It has been observed that following the introduction of a new vaccine, reports of adverse events often increase, probably due to greater attention from both health professionals and citizens. Collecting and analyzing all these reports is useful to better understand the benefit/risk ratio of the vaccine.

The AEFI are divided into 5 categories:

a) Product-related reaction

b) Quality defect-related reaction

c) Immunization error-related reaction

d) Immunization anxiety-related reaction

e) Coincidental event

4. Why is any event occurring after vaccination considered an adverse event, even if a causal link is not demonstrated?

Investigating any event occurring after a vaccination helps to gather as much information as possible and to increase the possibility of identifying truly suspicious events which are important to understand, or which have never been observed before, with the aim of ascertaining the presence of a causal link with vaccination.

In this way, regulatory authorities such as AIFA and EMA can verify the safety of vaccines in the real world, confirming what was observed in the studies prior to authorization and possibly identifying new potential adverse reactions, especially if rare (1 in 10,000) and very rare (less than 1 in 10,000).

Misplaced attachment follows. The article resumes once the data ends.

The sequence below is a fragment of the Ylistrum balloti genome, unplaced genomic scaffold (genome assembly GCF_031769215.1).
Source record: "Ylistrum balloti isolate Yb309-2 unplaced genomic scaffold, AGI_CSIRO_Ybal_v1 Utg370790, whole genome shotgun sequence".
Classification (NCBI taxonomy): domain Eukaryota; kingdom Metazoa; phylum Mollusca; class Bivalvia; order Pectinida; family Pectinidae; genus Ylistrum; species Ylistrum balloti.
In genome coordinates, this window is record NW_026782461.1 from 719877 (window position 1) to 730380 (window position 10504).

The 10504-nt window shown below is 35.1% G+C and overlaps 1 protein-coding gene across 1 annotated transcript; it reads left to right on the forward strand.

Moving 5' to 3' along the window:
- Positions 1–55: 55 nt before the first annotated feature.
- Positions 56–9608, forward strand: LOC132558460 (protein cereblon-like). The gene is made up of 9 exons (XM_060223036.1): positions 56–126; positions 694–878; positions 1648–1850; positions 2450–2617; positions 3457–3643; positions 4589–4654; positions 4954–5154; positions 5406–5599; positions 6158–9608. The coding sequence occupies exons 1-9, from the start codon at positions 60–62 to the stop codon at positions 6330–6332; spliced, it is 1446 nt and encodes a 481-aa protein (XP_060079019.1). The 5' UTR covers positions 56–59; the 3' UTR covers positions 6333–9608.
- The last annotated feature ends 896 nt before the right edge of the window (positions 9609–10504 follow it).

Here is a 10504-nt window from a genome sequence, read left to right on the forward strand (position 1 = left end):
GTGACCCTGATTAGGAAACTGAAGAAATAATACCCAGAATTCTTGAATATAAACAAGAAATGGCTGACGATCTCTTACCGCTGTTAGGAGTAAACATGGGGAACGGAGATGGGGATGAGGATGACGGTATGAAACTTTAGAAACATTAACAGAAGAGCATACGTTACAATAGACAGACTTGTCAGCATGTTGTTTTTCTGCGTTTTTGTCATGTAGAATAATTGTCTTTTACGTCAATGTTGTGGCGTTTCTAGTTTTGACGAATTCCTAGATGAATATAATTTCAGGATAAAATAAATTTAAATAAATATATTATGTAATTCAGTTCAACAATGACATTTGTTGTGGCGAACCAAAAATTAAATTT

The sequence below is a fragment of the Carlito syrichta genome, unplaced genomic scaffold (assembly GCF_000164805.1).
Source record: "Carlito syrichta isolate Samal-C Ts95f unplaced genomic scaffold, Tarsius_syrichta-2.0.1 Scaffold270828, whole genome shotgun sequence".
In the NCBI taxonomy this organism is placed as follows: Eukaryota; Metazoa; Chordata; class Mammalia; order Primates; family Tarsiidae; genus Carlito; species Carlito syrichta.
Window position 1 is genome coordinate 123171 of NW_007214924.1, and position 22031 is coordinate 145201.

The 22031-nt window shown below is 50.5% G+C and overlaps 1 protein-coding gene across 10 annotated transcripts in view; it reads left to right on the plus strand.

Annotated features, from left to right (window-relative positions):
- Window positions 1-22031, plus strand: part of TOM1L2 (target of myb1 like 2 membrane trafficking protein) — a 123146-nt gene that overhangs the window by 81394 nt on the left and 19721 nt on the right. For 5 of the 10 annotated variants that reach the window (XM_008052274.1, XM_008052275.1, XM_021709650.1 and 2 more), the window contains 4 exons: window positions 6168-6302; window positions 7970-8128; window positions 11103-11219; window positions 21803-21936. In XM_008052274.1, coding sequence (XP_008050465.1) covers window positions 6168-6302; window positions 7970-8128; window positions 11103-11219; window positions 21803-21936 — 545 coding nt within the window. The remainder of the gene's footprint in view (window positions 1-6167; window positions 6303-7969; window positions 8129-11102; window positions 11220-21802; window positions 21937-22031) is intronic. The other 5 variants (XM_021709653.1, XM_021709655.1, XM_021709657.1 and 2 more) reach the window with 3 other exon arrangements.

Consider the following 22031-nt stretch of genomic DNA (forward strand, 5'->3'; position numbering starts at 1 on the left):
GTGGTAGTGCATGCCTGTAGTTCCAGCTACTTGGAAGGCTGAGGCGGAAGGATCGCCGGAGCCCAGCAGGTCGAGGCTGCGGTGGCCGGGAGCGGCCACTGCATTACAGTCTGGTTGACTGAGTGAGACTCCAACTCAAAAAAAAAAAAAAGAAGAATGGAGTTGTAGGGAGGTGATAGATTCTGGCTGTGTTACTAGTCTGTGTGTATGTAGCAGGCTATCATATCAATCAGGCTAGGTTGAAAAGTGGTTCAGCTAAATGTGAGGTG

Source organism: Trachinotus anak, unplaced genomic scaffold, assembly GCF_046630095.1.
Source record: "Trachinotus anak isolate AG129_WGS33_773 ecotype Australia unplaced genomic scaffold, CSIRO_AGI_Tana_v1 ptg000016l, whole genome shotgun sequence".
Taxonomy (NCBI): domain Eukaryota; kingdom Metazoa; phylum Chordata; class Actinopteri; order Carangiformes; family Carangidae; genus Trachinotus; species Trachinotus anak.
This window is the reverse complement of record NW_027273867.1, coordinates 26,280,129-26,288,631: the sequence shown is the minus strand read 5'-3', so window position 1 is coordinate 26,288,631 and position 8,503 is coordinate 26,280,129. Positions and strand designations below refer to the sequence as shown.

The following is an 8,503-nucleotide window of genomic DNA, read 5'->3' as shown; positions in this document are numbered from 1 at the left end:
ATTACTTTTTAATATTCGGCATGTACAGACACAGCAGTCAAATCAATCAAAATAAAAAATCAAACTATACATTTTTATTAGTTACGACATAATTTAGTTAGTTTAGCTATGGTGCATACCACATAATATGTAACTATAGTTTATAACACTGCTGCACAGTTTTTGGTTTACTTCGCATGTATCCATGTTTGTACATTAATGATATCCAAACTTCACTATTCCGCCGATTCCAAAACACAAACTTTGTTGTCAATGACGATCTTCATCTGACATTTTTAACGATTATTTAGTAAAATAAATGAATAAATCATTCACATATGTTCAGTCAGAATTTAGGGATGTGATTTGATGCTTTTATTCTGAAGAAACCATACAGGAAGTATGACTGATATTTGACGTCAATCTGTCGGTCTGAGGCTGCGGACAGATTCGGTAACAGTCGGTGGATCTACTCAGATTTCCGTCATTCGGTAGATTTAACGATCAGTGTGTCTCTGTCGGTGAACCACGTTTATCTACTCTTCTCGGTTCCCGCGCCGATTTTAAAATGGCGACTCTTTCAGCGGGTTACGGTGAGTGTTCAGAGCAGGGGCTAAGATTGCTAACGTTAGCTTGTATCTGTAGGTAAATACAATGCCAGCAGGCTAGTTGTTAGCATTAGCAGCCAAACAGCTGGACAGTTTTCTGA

Therefore, a large number of reports does not imply a greater danger of the vaccine, but is an indicator of the high ability of the pharmacovigilance system to monitor safety.

5. How does the National Pharmacovigilance Network work?

The National Pharmacovigilance Network is a system for collecting reports of suspected adverse reactions to drugs and vaccines which falls to AIFA and takes advantage of the collaboration of Regions and Autonomous Provinces, Local Health Authorities, Hospitals and Research Institutes ( All work together to ensure an adequate flow of information. Reports of suspected adverse reactions can be performed by doctors, by other health professionals and by citizens themselves. The Local Pharmacovigilance Contact Points, the Regional Pharmacovigilance Centres and AIFA check the reports on a daily basis, request any additional information and evaluate the causal link, each according to their own competences. The reports then flow from the national network to EudraVigilance, a European database managed by the EMA, and to the Uppsala Monitoring Center of the World Health Organization.

The national pharmacovigilance system is also responsible for fostering more in-depth studies on pharmacovigilance and pharmacoepidemiology (the so-called active pharmacovigilance), as well as activities and initiatives to promote reporting and communication aimed at both citizens and healthcare professionals.